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Zhong Tai: innovation in enterprise platforms from China

25 July, 2019 | 35 min 51 sec
Podcast Host Neal Ford and Mike Mason | Podcast Guest Xu Hao and Liu Shangqi
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Brief Summary

A radical approach to enterprise IT is emerging in China — a cloud-based approach to encapsulated business models that enables small enterprises to steal a march on larger competitors and also enables long-established firms to go digital. Our co-host Neal Ford and Mike Mason are joined by two ThoughtWorkers from China — Xu Hao, Head of Technology for ThoughtWorks China and Liu Shangqi, Frontline Consultant — to delve into the ideas behind Zhong Tai.

Podcast Transcript


Neal Ford:

Hi. Welcome to the ThoughtWorks Podcast. I'm one of your regular hosts, Neal Ford.


Mike Mason:

And I'm Mike Mason. I'm also one of your regular hosts.


Liu Shangqi:

Hi there. I'm Liu Shangqi. I'm a technology advisor working out of ThoughtWorks China.


Xu Hao:

My name is Xu Hao, I am the head of technology of ThoughtWorks China.


Neal Ford:

And today we're going to talk about a fascinating subject that came up during our most recent tab face-to-face meeting. As many of you know, we meet twice a year face-to-face to produce the radar and very often fascinating conversations and topics come up. And in fact, this time, this topic actually came up a couple of radars ago with a tough translation, and we had a full presentation on it this time because we were in China. And today we're going to talk about a subject that you can't even Google in the West, because when you try, you get something that doesn't really mean anything.


Neal Ford:

It's this concept that we first heard a couple of radars ago, something called the Middle End, and it was described to us as, "Well, you have a front end, and you have a back end, and you have the middle end," but then it was also called Zhong Tai, which is the thing that we heard about now, and it turns out there's a lot of interesting nuance around platforms. But let's let the two native folks who know about this thing, and are building it everywhere, talk about it.


Mike Mason:

I just want to make sure that we get the name right as well, because I think all the westerners who are seeing this written down are going to be pronouncing this "Zhong tai" and that's wrong, right, like it's-


Liu Shangqi:

Close enough.


Mike Mason:

Well no, let's try and get it right, so how do you say it?


Xu Hao:

So in Chinese we call it Zhong Tai.


Mike Mason:

Zhong Tai


Xu Hao:

Yeah. Probably, I can give a little bit of background. Even today, we don't even have a clear definition for what Zhong Tai is. So the idea I think goes back to four or five years ago. So Alibaba, most people know that this is the largest e-commerce website in the world. One day they announced we're going to be starting a totally new B.U. So the-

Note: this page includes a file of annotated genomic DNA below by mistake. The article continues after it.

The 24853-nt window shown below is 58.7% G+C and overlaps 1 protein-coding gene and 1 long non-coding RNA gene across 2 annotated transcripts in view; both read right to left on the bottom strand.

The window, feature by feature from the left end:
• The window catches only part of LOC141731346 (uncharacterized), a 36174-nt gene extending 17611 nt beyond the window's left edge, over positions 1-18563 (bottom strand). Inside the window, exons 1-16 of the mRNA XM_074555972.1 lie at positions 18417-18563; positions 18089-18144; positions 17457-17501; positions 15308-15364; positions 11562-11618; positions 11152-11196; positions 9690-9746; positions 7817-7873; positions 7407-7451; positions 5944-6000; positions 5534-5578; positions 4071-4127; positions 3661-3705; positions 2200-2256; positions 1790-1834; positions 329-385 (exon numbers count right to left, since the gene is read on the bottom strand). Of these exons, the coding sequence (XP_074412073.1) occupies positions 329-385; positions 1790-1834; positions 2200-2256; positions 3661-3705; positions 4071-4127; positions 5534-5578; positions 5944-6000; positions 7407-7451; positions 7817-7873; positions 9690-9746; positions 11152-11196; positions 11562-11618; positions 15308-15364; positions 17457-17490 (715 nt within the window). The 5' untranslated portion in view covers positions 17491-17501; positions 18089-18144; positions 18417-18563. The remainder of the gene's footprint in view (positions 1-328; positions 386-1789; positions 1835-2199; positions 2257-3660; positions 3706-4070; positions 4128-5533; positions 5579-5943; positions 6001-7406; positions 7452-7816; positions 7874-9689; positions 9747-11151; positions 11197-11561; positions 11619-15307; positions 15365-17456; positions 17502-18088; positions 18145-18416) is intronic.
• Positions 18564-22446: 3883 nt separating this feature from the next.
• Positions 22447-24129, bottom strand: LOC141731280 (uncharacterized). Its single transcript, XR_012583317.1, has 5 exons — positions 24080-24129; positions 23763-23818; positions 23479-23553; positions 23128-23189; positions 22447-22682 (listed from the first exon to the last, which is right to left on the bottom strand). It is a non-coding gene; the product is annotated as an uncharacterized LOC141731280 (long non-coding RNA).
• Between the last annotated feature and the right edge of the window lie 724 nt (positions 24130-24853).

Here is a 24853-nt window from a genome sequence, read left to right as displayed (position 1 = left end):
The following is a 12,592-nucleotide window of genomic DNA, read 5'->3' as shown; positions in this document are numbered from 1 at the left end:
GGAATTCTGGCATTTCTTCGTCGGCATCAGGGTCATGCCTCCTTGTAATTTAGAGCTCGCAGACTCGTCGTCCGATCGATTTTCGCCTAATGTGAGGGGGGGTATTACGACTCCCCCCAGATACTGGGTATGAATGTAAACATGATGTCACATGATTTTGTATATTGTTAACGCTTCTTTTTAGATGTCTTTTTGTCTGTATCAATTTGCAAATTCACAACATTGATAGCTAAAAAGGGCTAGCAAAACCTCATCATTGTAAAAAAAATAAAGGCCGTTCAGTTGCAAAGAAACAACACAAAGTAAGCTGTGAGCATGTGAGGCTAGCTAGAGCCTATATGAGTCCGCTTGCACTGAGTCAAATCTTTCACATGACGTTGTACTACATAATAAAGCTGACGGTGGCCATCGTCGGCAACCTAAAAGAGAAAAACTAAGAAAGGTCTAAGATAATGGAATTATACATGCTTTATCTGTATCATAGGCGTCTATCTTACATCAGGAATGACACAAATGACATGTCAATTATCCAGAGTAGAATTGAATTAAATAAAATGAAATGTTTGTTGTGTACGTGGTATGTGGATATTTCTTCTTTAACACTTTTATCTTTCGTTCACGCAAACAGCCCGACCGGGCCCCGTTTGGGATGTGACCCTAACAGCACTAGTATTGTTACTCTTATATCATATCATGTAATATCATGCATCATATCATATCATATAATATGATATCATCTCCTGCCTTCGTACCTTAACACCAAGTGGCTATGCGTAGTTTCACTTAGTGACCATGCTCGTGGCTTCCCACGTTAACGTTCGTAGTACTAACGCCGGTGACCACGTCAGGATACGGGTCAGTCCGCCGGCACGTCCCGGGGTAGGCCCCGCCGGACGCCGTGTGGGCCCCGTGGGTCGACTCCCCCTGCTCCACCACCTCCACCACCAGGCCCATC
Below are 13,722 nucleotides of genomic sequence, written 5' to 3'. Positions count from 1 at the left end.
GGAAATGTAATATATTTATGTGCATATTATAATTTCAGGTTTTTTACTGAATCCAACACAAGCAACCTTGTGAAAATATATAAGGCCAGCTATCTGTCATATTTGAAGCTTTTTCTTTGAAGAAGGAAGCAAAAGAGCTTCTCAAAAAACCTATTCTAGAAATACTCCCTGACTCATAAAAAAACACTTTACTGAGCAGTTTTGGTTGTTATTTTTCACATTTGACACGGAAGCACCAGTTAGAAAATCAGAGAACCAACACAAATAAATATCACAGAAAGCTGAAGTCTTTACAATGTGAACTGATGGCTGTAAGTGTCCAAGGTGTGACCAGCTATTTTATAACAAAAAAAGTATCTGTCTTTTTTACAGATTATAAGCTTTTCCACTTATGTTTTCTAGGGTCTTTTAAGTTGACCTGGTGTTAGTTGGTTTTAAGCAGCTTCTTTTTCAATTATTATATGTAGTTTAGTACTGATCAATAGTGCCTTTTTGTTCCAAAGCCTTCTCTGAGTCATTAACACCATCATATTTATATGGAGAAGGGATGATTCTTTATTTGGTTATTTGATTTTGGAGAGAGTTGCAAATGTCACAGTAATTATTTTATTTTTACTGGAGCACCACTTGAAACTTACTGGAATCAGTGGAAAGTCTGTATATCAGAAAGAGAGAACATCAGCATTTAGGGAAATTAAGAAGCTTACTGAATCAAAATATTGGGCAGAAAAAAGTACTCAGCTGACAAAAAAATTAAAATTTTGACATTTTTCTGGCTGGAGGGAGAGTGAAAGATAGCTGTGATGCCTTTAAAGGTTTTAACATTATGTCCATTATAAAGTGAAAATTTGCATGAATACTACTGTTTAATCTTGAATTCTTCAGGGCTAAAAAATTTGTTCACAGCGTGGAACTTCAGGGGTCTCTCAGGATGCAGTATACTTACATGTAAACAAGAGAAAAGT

Neal Ford:

B.U. being business unit.


Xu Hao:

Yeah, business unit-


Liu Shangqi:

Business group [crosstalk 00:02:14]


Xu Hao:

So, they said we're going to start a totally new business group, so that's targeting small enterprise. They're actually talking about say ... In a digital world, the most important thing is no longer your internal system. It's more like you have to have an online channel to contact your customer to selling the stuff directly to them. So they actually say, okay, we already have two of the most successful digital channel in China online, one is Taobao, so one is Tmall, so they're targeting two different customer groups.


Neal Ford:

So Taobao and Tmall.


Xu Hao:

Yeah. Yeah, yeah, yeah. So Taobao is primarily for the-


Liu Shangqi:

C to C.


Xu Hao:

The C to C or ... Consider, like, a tiny business to customer. So-


Mike Mason:

So, like Etsy? Kind of like handcrafted goods sold online, or small-


Xu Hao:

Yeah, yeah, yeah.


Mike Mason:

Like garage business to consumers.


Xu Hao:

Yeah, to consumers. So Tmall is more like small enterprise, so basically you have a brand. For example, Nike is actually one of the customers for Tmall. You will have a much fancier shop front, you will have to pay some money to there to get to customers. So basically they say, okay, we already have those two, but if you want to build your own, you can start from scratch. Or you can build on the new platform we are going to provide, so they call them the Zhong Tai. So basically they describe the Zhong Tai as encapsulating the business model. The idea behind those is we already have a successful business model in the online e-commerce thing, so then pretty much, your 80% or 90% requirement is already covered in this scenario. You may not feel comfortable to associate your name with Alibaba or Taobao because you don't want to run your business on there, so people might say, since you're going to be tiny or you're going to be a small enterprise.